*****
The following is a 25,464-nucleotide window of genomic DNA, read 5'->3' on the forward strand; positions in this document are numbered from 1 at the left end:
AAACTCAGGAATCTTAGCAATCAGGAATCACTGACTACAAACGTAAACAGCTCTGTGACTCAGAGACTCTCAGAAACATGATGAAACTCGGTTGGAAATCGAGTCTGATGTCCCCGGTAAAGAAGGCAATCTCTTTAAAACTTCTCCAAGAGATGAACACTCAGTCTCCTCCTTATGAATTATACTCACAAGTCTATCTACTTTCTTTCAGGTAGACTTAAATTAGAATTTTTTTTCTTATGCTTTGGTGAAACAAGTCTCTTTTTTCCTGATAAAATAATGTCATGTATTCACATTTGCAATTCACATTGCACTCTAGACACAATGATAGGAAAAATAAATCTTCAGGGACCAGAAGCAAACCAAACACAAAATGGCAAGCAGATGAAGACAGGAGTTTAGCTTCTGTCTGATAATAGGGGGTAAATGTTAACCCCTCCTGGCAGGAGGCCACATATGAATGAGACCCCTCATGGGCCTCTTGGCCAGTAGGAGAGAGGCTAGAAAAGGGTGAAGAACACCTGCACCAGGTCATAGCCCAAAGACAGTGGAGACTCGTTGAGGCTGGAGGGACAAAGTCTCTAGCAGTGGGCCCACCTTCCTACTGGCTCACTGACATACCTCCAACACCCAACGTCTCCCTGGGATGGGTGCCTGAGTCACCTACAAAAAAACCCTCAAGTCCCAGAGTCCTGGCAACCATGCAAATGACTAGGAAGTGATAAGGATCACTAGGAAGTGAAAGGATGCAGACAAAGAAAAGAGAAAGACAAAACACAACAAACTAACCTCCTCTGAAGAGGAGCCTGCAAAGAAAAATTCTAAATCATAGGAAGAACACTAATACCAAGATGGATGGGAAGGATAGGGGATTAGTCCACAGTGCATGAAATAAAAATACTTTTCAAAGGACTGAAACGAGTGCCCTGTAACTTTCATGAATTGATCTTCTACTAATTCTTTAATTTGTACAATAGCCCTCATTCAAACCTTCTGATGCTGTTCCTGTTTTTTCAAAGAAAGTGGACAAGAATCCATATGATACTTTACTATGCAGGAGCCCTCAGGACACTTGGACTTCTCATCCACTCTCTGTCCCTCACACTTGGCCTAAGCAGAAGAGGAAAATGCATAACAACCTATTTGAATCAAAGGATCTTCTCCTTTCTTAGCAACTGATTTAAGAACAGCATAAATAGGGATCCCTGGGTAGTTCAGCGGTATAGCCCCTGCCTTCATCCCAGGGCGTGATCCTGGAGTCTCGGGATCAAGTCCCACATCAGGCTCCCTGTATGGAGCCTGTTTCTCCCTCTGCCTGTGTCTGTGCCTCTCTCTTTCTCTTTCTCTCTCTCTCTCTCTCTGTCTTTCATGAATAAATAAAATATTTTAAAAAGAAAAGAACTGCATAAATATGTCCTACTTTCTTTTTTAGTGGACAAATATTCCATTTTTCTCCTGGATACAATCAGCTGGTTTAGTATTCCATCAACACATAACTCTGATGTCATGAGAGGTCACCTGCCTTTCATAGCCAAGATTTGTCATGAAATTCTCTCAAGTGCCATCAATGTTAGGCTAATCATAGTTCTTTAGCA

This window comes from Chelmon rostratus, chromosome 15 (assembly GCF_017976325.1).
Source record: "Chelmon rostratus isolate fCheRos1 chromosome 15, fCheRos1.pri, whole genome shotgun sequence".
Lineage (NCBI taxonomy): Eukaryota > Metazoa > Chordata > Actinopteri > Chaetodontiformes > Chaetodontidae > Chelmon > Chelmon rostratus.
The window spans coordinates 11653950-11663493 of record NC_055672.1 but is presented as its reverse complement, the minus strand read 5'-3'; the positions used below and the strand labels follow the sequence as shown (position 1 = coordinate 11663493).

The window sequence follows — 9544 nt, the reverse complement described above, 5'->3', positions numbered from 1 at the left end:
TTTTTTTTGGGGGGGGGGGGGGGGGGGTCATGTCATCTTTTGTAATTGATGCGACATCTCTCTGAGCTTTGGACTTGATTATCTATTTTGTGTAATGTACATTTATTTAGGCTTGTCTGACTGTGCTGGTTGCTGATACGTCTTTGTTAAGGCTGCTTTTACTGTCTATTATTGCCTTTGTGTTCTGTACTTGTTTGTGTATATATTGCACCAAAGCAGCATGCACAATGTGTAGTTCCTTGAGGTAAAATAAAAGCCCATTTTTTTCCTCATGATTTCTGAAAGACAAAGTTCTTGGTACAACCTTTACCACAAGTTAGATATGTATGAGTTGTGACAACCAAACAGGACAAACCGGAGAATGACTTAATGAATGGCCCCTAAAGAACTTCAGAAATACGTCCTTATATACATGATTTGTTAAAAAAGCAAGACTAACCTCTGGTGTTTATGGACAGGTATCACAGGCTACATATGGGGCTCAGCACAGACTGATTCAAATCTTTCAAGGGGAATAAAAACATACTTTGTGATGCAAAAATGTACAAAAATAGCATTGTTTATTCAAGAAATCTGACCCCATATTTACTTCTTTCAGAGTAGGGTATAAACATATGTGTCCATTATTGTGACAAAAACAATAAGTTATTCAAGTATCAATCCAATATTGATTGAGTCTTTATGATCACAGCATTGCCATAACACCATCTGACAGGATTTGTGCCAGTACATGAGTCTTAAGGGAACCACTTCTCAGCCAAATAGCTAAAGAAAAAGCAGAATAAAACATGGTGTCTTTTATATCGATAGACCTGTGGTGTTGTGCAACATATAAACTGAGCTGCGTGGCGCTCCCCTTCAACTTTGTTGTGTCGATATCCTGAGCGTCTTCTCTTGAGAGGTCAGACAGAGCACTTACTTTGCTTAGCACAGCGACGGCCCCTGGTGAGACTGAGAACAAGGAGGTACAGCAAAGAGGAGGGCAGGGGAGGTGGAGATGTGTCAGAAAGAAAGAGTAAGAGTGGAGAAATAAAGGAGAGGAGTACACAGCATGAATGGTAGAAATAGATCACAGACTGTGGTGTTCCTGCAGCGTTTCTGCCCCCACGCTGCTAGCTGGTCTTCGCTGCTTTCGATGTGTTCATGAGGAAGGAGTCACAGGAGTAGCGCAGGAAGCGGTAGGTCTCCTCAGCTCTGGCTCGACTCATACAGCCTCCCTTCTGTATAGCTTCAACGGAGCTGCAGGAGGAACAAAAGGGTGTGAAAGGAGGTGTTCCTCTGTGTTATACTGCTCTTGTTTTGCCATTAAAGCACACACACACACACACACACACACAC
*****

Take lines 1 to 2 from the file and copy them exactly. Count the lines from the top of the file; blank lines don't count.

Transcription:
The following is a 25,464-nucleotide window of genomic DNA, read 5'->3' on the forward strand; positions in this document are numbered from 1 at the left end:
AAACTCAGGAATCTTAGCAATCAGGAATCACTGACTACAAACGTAAACAGCTCTGTGACTCAGAGACTCTCAGAAACATGATGAAACTCGGTTGGAAATCGAGTCTGATGTCCCCGGTAAAGAAGGCAATCTCTTTAAAACTTCTCCAAGAGATGAACACTCAGTCTCCTCCTTATGAATTATACTCACAAGTCTATCTACTTTCTTTCAGGTAGACTTAAATTAGAATTTTTTTTCTTATGCTTTGGTGAAACAAGTCTCTTTTTTCCTGATAAAATAATGTCATGTATTCACATTTGCAATTCACATTGCACTCTAGACACAATGATAGGAAAAATAAATCTTCAGGGACCAGAAGCAAACCAAACACAAAATGGCAAGCAGATGAAGACAGGAGTTTAGCTTCTGTCTGATAATAGGGGGTAAATGTTAACCCCTCCTGGCAGGAGGCCACATATGAATGAGACCCCTCATGGGCCTCTTGGCCAGTAGGAGAGAGGCTAGAAAAGGGTGAAGAACACCTGCACCAGGTCATAGCCCAAAGACAGTGGAGACTCGTTGAGGCTGGAGGGACAAAGTCTCTAGCAGTGGGCCCACCTTCCTACTGGCTCACTGACATACCTCCAACACCCAACGTCTCCCTGGGATGGGTGCCTGAGTCACCTACAAAAAAACCCTCAAGTCCCAGAGTCCTGGCAACCATGCAAATGACTAGGAAGTGATAAGGATCACTAGGAAGTGAAAGGATGCAGACAAAGAAAAGAGAAAGACAAAACACAACAAACTAACCTCCTCTGAAGAGGAGCCTGCAAAGAAAAATTCTAAATCATAGGAAGAACACTAATACCAAGATGGATGGGAAGGATAGGGGATTAGTCCACAGTGCATGAAATAAAAATACTTTTCAAAGGACTGAAACGAGTGCCCTGTAACTTTCATGAATTGATCTTCTACTAATTCTTTAATTTGTACAATAGCCCTCATTCAAACCTTCTGATGCTGTTCCTGTTTTTTCAAAGAAAGTGGACAAGAATCCATATGATACTTTACTATGCAGGAGCCCTCAGGACACTTGGACTTCTCATCCACTCTCTGTCCCTCACACTTGGCCTAAGCAGAAGAGGAAAATGCATAACAACCTATTTGAATCAAAGGATCTTCTCCTTTCTTAGCAACTGATTTAAGAACAGCATAAATAGGGATCCCTGGGTAGTTCAGCGGTATAGCCCCTGCCTTCATCCCAGGGCGTGATCCTGGAGTCTCGGGATCAAGTCCCACATCAGGCTCCCTGTATGGAGCCTGTTTCTCCCTCTGCCTGTGTCTGTGCCTCTCTCTTTCTCTTTCTCTCTCTCTCTCTCTCTGTCTTTCATGAATAAATAAAATATTTTAAAAAGAAAAGAACTGCATAAATATGTCCTACTTTCTTTTTTAGTGGACAAATATTCCATTTTTCTCCTGGATACAATCAGCTGGTTTAGTATTCCATCAACACATAACTCTGATGTCATGAGAGGTCACCTGCCTTTCATAGCCAAGATTTGTCATGAAATTCTCTCAAGTGCCATCAATGTTAGGCTAATCATAGTTCTTTAGCA